The very usage of the terms “capitalism” and “socialism” has evolved past the point of clear meaning.
The United States has never had a meaningful socialist tradition or even a semi-serious socialist party. Socialism in the United States is a fringe movement at best and always has been. This makes the sudden acceptability of socialism all the more surprising. But with one avowed socialist, Bernie Sanders, campaigning for the presidency for a second time, and another, Alexandra Ocasio-Cortez, rising to national prominence from her post in the House of Representatives, American socialism is more mainstream now than at any point in our history.
Socialism Is a Response to Capitalism
Complicating matters, socialism exists entirely as a response to capitalism, as has been the case from the time Marx first put pen to paper. And as if that weren’t enough, the very usage of the terms “capitalism” and “socialism” has evolved past the point of clear meaning.
These terms were once very clearly defined. Socialism is state control of the means of production. The intent is that these means are to be used for the public good. By contrast, capitalism is simply private ownership of the means of production. The intent is that these means are to be used to advance the interests of those who own them, which will in turn create conditions of general prosperity that can be enjoyed by all.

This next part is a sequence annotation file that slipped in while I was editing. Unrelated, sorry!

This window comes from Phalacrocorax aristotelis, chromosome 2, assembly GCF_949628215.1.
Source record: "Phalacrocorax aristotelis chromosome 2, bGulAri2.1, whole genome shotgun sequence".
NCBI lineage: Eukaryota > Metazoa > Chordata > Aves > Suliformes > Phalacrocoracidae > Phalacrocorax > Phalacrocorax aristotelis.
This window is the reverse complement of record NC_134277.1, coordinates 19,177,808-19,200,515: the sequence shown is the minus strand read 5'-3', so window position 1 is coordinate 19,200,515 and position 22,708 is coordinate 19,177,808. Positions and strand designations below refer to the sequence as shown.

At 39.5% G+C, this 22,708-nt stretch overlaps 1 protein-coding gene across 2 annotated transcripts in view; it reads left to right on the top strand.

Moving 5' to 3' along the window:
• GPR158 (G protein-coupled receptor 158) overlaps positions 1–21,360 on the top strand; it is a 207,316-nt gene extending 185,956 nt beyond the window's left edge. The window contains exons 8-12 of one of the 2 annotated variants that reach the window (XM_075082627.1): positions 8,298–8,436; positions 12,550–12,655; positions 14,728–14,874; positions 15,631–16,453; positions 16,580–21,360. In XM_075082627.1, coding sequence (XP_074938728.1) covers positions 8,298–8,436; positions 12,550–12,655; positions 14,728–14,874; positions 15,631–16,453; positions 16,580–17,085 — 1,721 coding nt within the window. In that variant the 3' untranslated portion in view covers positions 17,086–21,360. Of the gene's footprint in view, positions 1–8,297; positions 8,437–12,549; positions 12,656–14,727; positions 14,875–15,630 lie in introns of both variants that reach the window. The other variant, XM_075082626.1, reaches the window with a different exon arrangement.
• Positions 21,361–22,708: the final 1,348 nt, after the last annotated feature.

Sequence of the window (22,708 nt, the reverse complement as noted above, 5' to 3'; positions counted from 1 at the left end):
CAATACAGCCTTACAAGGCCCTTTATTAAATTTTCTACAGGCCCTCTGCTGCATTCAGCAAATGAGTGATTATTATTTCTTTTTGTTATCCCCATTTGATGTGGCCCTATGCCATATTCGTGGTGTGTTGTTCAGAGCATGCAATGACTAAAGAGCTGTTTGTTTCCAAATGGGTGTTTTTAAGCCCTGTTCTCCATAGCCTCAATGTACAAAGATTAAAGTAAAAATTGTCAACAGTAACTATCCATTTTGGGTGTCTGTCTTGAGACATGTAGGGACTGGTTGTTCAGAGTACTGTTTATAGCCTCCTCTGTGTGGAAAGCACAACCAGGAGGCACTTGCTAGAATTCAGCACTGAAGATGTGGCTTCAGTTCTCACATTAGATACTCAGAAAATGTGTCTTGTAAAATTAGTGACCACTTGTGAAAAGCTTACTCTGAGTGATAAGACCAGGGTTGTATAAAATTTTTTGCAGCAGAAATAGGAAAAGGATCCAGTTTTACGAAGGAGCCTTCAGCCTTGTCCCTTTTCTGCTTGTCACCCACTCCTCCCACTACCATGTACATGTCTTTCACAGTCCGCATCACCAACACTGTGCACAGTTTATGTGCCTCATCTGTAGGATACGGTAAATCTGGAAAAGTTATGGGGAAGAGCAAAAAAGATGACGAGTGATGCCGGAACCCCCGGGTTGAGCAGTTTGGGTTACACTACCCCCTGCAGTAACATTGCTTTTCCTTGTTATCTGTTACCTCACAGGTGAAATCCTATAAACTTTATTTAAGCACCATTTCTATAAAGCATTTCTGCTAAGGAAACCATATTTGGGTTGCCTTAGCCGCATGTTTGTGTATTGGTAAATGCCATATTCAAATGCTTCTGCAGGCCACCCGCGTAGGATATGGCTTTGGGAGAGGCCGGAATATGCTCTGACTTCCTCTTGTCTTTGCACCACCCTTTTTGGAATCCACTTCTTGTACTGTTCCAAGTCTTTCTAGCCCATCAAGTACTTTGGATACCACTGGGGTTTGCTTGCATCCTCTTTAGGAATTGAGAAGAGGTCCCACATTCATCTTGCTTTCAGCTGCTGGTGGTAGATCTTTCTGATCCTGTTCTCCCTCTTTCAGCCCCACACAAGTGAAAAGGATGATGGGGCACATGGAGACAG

When polled, Americans express relatively well-defined views on both. And while nowhere near a majority of the American electorate favors a completely socialist system, a recent Gallup poll indicates that more than four in ten Americans think “some form of socialism” is a good thing. But what is “some form of socialism?” A society is either socialist or it isn’t. The state either owns the means of production or it doesn’t. There is no middle ground. Even our openly socialist politicians rarely advocate anything near as drastic as government control of the means of production.
It appears that what Americans really have in mind when they think about socialism is not an economic system but particular economic outcomes. And their thoughts seem to focus most often on the question of what people should have. The answer they arrive at most often? More than people typically get in a system based on the pursuit of profit. Capitalism, they believe, is immoral because it is a system in which some do without while others have more than they could hope to use in multiple lifetimes.
Transferism Is a More Accurate Term
These four in ten Americans, and the politicians who speak for them most vocally, are not advocating socialism at all; they are advocating what we should really call “transferism.” Transferism is a system in which one group of people forces a second group to pay for things that the people believe they, or some third group, should have. Transferism isn’t about controlling the means of production. It is about the forced redistribution of what’s produced.